1. Dress for the occasion. If you know you're going to be wine-tasting at a couple upscale or well-known high-end wineries, or you're visiting a more formal restaurant, get the spiffy jacket and shoes out! Ladies, that means cocktail or sundresses and nice shoes! It's completely awkward when someone walks into a fancier venue wearing cargo shorts, oversized t-shirts with screenprinted "clever" sayings on the front, flip-flops, or Daisy Duke cutoff shorts. Yes, this is the Bay Area, and that means you can dress it down a little bit. But please, be respectful of the people around you trying to have a nice, classy time.

This goes the other way, too. If the winery you are visiting has a tasting room in a barn with a wooden or dirt floor, or is hosted in the backyard of the winemaker or vineyard owner, jeans and sneakers are fine. I'm still not crazy about cargo shorts (ever) or flip-flops, but this is not the time women want to be wearing stilettos that will get stuck in the dirt or between boards! The best approach is to just do your research before going to these venues. You don't want to stick out like a sore thumb because you're too over- or under-dressed.

2. When tasting wines at a new winery, don't tell the host or hostess that you only drink "x wine." It's great to have your particular tastes in mind as you try new wines, but if you aren't actually going to taste wine, why would you go to a wine tasting room? This is your chance to try new things!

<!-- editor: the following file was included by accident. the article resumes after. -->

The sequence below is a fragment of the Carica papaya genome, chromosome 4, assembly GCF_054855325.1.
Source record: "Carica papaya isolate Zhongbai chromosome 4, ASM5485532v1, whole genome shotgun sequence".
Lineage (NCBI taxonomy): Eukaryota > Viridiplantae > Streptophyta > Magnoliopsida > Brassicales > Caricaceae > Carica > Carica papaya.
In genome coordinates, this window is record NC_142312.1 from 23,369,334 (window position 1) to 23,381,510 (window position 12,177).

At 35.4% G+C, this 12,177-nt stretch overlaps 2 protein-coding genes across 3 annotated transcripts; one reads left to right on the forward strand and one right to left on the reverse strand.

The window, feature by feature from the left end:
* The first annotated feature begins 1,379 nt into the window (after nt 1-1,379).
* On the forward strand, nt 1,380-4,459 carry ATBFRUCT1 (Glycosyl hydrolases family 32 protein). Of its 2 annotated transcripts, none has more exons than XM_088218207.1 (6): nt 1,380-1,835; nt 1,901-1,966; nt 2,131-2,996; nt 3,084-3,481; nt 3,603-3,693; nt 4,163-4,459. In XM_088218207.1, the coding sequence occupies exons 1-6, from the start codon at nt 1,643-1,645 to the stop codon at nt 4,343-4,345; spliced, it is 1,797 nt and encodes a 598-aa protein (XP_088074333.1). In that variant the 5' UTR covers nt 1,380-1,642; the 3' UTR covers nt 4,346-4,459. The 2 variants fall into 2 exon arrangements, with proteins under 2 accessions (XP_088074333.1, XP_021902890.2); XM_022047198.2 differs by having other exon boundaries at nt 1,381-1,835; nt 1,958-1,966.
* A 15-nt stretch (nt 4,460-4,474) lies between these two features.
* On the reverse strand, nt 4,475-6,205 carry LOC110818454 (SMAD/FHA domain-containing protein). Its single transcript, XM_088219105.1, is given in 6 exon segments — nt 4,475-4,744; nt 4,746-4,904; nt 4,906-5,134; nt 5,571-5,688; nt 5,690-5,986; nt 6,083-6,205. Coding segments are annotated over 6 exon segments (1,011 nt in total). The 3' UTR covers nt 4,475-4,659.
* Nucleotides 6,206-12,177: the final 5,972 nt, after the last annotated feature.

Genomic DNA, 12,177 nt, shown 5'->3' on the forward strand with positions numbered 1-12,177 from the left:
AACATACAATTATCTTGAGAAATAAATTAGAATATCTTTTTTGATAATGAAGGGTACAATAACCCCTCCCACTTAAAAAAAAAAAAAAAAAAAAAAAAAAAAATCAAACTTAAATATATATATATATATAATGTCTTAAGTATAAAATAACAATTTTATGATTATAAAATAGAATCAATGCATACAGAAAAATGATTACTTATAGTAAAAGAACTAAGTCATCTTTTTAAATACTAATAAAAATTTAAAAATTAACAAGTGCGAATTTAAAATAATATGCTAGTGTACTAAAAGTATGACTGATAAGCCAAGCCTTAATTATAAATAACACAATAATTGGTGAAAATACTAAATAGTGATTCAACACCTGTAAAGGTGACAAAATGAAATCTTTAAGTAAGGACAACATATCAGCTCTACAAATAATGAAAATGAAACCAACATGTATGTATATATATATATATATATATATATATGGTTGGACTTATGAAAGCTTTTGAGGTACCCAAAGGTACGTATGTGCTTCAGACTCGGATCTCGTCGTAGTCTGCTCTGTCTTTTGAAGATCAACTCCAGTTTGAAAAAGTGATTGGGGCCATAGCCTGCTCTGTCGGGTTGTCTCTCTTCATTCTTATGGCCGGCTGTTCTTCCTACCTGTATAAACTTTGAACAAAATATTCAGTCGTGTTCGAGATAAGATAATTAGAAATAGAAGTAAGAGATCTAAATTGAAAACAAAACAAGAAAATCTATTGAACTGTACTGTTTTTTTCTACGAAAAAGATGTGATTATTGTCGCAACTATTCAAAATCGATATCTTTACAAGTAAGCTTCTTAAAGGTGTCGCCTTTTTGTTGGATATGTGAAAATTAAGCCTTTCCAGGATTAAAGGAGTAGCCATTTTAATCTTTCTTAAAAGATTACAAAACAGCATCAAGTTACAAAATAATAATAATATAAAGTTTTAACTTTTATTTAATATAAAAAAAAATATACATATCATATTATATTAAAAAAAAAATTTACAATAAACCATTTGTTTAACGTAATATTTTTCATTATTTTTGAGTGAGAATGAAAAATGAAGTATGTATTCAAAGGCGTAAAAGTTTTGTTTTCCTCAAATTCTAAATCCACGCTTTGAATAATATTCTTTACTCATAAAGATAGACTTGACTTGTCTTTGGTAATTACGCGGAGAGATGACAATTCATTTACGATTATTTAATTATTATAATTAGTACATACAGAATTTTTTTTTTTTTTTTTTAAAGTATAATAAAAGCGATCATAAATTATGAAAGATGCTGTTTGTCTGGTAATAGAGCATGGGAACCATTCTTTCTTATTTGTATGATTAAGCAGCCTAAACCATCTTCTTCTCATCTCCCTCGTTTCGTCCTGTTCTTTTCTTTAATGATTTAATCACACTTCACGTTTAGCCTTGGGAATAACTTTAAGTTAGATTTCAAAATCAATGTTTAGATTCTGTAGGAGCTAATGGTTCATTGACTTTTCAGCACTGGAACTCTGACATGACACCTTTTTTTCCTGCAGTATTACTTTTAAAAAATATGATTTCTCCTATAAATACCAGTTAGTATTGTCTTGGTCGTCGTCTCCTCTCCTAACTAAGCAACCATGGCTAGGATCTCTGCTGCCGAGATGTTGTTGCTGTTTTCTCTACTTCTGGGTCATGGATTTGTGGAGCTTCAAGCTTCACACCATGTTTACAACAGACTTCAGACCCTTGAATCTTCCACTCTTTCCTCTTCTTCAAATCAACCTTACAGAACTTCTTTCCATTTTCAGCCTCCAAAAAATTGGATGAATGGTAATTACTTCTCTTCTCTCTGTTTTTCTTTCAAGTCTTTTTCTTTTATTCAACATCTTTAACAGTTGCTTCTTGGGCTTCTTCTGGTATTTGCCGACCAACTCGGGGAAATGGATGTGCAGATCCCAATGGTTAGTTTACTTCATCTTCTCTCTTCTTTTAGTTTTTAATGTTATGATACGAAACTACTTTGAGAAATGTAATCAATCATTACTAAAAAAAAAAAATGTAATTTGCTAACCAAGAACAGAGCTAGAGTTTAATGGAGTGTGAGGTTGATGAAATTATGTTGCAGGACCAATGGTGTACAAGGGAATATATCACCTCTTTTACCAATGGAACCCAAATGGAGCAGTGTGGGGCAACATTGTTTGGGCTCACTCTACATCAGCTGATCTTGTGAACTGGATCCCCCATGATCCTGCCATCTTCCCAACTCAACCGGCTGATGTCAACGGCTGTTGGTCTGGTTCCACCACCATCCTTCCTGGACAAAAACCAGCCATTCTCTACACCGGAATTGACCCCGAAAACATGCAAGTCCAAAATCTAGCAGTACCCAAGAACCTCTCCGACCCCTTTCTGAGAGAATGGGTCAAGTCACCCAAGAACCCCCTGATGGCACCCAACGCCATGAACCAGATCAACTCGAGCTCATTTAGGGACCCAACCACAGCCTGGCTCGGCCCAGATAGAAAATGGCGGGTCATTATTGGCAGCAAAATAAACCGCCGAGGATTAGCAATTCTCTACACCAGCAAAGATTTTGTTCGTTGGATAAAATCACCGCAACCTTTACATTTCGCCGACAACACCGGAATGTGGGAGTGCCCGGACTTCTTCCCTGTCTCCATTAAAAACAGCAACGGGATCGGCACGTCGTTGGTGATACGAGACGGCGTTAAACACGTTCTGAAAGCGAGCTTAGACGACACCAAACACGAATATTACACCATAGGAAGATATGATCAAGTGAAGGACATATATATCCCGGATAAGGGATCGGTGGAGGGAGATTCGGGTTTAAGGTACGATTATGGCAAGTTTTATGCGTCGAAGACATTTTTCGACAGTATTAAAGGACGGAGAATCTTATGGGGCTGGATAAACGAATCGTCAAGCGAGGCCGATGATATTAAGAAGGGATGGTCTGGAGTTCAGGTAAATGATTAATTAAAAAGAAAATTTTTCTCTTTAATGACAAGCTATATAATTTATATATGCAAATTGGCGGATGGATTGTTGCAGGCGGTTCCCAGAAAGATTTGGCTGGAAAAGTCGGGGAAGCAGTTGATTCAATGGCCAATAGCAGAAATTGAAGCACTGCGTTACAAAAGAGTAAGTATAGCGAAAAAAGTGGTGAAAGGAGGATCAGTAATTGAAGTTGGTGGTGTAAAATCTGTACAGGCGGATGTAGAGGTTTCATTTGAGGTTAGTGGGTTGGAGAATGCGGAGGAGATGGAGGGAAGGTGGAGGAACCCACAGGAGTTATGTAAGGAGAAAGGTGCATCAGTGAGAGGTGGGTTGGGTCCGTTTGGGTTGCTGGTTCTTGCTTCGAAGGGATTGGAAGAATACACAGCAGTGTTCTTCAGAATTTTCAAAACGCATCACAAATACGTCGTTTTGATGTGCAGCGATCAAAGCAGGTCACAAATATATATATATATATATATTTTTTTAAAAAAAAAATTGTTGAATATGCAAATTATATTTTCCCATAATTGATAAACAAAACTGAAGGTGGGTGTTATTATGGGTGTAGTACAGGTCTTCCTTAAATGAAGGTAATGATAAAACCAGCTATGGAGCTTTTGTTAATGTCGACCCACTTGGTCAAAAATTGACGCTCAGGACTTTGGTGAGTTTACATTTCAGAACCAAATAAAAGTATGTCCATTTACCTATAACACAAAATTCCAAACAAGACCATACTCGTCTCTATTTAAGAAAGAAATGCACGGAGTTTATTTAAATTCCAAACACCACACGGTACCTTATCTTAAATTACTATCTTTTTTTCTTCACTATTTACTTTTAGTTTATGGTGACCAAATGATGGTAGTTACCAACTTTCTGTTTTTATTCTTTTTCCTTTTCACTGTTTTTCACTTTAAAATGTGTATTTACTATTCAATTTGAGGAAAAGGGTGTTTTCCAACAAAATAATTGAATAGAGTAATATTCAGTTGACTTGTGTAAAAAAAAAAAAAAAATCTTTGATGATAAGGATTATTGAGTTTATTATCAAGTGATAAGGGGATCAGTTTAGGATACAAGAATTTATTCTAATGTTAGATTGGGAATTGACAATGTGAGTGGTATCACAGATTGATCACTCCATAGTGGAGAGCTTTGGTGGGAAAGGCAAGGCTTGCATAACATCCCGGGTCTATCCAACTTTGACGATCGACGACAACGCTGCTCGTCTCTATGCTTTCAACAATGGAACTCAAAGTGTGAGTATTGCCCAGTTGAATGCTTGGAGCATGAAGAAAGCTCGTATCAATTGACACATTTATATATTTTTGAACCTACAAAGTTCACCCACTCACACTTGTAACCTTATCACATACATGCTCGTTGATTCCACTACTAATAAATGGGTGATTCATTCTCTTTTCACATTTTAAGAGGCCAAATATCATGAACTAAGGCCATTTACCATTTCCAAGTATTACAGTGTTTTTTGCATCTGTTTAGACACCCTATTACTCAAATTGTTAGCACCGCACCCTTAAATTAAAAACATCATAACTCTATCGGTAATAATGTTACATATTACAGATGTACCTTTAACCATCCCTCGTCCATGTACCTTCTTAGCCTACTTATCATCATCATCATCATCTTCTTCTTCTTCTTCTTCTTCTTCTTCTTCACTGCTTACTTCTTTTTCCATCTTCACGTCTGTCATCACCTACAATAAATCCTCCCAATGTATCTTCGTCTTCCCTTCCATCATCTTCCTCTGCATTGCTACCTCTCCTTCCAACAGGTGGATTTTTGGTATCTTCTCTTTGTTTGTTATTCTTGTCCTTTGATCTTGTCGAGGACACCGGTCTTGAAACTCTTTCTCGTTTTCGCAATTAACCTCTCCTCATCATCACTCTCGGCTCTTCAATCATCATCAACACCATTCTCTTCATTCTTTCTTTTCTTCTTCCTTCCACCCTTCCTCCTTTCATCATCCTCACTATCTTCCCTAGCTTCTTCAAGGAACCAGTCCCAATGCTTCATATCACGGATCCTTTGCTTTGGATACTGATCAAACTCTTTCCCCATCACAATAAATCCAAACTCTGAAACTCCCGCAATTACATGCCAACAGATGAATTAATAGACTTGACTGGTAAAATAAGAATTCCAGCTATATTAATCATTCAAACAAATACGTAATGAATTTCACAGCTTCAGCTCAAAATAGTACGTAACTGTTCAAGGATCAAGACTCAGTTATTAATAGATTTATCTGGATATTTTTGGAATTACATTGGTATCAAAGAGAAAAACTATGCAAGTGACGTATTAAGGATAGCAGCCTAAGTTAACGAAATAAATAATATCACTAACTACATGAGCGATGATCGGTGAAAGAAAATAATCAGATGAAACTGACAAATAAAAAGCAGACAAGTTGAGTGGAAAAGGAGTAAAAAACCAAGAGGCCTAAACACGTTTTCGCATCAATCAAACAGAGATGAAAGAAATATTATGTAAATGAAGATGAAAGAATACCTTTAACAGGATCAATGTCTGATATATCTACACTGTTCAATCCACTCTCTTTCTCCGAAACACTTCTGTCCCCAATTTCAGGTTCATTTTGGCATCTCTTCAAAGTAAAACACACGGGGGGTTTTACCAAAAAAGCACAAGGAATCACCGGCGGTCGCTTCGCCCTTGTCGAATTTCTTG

3. Don't show up drunk. Don't leave drunk. Don't let your friends get sloppy drunk either. I know I've talked about this before, but it's so important not to lose your composure in public. Knowing your limits and being responsible for maintaining a measure of sobriety means that no one gets to tell the story of that time you vomited into the spit-bucket or climbed up to dance on the bar. Fun as it may be to tell those stories when they happen to other people, you don't want to be the main subject!

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How to Enjoy a Wine Tour

How to Enjoy a Wine Tour

When you decide to go wine-tasting, it's easy enough to just grab your significant other, a couple friends, hop in the designated driver's car, and go! You'll head out, stop at a couple favorite vineyards, maybe be adventurous and hit another new one on the way.

Oops, the first one is closed for a private event. And the second one has a bachelorette party running around asking everyone if they wear boxers or briefs and screaming "Woooo!" every few seconds. The last one closes in twenty minutes... Think we can make it? And I haven't eaten all day, where's the closest fast food place? We can make it there in five minutes, right? Oh wait, this is a single lane highway and everyone's heading home now, there's no way we can get that last stop in.

I've dealt with that scenario (and other logistics issues) more times than necessary. It doesn't seem like going on a wine tour should take that much forethought and planning, right? Now I'm well-versed in planning out a wine tour, whether it's for me and my boyfriend or me and twenty of my closest friends on a charter bus, but it takes some practice in order to have the best time on your day of wine tasting.